Mouse River Park regulars gather to catch up in off-season

Park regulars gather to catch up in off-season

Jill Schramm/MDN Darrell Iverson, left, manager at Mouse River Park, and long-time camper Harvey Campbell visit at the Mouse River Park winter gathering held Jan. 18 in Northern Plains Inn.

It was a family reunion of sorts this month when Mouse River Park’s loyal summer campers caught up with each other in Minot.

They get together because they miss each other and miss the socializing and laughter during the long winter, said camper Steph Spencer of Carnuff, Saskatchewan, who attended the group’s annual winter banquet Jan. 18 in Northern Plains Inn.

“There’s so many different people here, but Mouse River Park is our bond,” said Denyse Halladay of Roche Percee, Saskatchewan. “It’s a whole different culture. There’s no place like Mouse River Park. There just isn’t.”

The park, located west of Mohall along N.D. Highway 5, has many long-time, regular campers and sees up to four generations of families coming back year after year. Regardless of how long they’ve been coming, repeat campers agree on what draws them. It’s the people, they say.

Randy and Sharon Miller of Lampman, Saskatchewan, had been heading to Powers Lake 35 years ago when the agent at the border suggested Mouse River Park instead. They took the detour, and to this day have never been to Powers Lake. Friendships are the reason they come back to Mouse River Park every year, Sharon Miller said.

“It is just a fun place to go,” Randy Miller added.

Years ago, campers planned an off-season gathering so they could stay in touch. It eventually went by the wayside until three years ago. Miles Eckert of Minot revived the event, which grew from an attendance of 55 the first year to well over 100 this year.

About 150 campsites and an estimated 125 cabins, along with day visitors, bring summer weekend attendance at the park to as many as 500 people, according to park caretaker Darrell Iverson.

Harvey Campbell of Pierson, Manitoba, a park camper for 30 years, spends from Thursday morning to Monday morning at the park from mid-April through September. In doing so, he’s formed life-long friendships.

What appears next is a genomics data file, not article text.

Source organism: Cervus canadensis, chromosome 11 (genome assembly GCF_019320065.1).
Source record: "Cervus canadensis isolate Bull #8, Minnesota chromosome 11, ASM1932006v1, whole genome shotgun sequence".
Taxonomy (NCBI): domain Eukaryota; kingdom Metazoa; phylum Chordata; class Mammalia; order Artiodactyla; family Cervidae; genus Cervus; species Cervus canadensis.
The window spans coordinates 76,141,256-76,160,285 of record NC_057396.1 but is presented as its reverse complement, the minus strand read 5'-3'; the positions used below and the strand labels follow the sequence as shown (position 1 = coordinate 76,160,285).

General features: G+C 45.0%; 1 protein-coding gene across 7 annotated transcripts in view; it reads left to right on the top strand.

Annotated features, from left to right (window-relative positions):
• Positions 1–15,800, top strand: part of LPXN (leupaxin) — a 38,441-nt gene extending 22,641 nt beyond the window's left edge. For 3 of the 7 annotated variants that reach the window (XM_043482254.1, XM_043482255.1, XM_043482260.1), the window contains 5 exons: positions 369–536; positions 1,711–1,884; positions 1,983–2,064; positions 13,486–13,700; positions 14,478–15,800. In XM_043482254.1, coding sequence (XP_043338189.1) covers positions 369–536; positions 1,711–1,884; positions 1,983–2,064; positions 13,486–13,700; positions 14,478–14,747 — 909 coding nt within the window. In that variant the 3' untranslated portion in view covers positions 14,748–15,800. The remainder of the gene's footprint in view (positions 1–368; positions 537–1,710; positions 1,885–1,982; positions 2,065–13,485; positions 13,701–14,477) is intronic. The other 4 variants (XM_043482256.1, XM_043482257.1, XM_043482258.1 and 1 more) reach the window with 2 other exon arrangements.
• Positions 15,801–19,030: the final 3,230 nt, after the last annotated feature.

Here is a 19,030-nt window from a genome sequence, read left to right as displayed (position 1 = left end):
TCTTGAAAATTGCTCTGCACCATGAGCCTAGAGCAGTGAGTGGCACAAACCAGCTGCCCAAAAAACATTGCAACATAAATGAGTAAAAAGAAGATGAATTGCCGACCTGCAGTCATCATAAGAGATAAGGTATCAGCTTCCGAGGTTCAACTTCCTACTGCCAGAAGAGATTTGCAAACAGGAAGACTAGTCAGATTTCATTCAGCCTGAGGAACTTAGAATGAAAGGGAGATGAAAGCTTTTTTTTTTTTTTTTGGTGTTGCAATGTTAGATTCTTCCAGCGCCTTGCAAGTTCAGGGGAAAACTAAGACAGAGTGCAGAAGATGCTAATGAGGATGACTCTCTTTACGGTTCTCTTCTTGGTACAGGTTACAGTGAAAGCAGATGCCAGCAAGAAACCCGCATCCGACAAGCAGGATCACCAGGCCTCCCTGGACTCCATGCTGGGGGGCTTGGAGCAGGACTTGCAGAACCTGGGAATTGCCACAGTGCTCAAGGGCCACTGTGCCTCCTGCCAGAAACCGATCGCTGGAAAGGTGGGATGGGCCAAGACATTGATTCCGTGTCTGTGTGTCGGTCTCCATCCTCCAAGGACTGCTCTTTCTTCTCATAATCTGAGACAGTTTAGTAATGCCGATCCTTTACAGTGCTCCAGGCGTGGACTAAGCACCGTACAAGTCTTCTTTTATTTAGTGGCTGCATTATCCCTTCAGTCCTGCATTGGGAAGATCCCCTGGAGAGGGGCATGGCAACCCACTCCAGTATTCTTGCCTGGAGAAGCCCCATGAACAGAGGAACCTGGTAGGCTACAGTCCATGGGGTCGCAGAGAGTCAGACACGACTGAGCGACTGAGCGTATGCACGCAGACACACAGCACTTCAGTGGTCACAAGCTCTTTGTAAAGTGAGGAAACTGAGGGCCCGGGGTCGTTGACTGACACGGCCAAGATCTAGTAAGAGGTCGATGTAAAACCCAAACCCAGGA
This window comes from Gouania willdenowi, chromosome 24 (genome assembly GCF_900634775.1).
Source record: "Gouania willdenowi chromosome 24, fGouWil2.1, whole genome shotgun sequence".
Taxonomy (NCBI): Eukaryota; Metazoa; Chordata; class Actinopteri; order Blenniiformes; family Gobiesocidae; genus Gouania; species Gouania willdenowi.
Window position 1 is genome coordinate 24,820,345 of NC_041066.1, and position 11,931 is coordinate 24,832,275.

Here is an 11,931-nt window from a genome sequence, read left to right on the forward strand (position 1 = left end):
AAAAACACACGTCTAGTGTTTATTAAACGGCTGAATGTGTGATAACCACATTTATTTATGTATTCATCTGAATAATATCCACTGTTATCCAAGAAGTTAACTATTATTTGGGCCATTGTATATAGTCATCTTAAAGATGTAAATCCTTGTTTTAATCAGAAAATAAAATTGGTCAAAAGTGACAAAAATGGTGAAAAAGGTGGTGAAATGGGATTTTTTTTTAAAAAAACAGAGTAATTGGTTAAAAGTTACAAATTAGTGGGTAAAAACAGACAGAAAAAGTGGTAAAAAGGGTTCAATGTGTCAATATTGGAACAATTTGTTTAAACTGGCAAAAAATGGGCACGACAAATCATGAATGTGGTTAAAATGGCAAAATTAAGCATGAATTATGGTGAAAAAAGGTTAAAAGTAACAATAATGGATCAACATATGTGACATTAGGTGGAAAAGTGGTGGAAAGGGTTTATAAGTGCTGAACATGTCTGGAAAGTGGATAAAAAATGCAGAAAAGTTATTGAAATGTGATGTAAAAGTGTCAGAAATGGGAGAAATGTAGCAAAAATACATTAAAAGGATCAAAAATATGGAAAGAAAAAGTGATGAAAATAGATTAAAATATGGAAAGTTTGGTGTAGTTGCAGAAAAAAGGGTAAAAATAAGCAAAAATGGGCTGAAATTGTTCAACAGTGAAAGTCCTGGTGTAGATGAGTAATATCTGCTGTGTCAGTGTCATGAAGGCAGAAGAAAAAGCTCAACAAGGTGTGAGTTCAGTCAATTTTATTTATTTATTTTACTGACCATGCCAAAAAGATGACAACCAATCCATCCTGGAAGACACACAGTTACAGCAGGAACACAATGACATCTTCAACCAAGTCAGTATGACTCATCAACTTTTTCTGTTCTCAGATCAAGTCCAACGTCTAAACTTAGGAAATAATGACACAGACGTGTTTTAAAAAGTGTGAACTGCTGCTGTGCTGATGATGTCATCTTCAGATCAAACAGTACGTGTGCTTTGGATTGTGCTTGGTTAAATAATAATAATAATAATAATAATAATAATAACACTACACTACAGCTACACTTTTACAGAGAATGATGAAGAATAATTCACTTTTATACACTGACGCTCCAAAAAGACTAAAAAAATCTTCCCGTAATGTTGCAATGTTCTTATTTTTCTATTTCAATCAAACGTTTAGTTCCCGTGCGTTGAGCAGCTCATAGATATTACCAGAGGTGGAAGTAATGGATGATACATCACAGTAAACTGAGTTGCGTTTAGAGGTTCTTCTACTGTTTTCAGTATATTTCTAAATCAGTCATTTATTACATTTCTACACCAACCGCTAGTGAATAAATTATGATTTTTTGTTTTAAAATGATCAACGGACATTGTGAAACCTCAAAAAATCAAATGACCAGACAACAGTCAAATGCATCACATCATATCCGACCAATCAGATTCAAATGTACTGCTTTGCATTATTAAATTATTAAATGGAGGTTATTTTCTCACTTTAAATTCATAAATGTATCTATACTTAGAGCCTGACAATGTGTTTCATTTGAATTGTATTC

“That’s one thing they do down there is socialize,” Campbell said. “I always had a joke that I go down to the bar and convenience store to get a bag of ice, and by the time I get home, I have a bag of water. Because you visit with everybody.”

Every Fourth of July includes a parade. This year’s Christmas party, which typically features a Santa visit and lights contest, will be July 18. There’s a ladder ball tournament on Aug. 1, cook-off on Aug. 8, pork roast on Aug. 15 and potluck supper Sept. 6. Kids games are held on the holiday weekends.

The pork roast started about 20 years ago, put on by several campers. They donate proceeds, amounting to about $1,000 each year, to the park. The raffle and supper Jan. 18 also raised $2,515 for the park.

Campbell said the park is increasingly attracting young families, which is important for the park to thrive. Money donated to the park has allowed it to put in a play area for children and an outdoor basketball court. There’s bicycles to rent, kayaking and fishing.

“In 2011, we lost everything in the park,” Campbell said of the major flood that affected the region. “But it came back.”

The park was cleaned up and improved. A new gazebo has hosted weddings and family reunions.

Iverson, who has been caretaker more than 20 years, said the park’s success has much to do with the involvement of the people who camp there every summer. The way everyone pitched in to restore the park after the flood, even helping the older campers who couldn’t do as much physical work, showed the type of community it is, he said.

“The way I look at it, it’s a little bit of paradise,” Campbell said of the park community. “It doesn’t matter whether you’ve got a million-dollar motorhome or a camp trailer or tent, everybody gets along.”

Mouse River Park also is a place where newcomers are always welcome. But Campbell said they need to be aware of the pull of the park.

“It grows on you,” he said. “If you come once, you will be back.”


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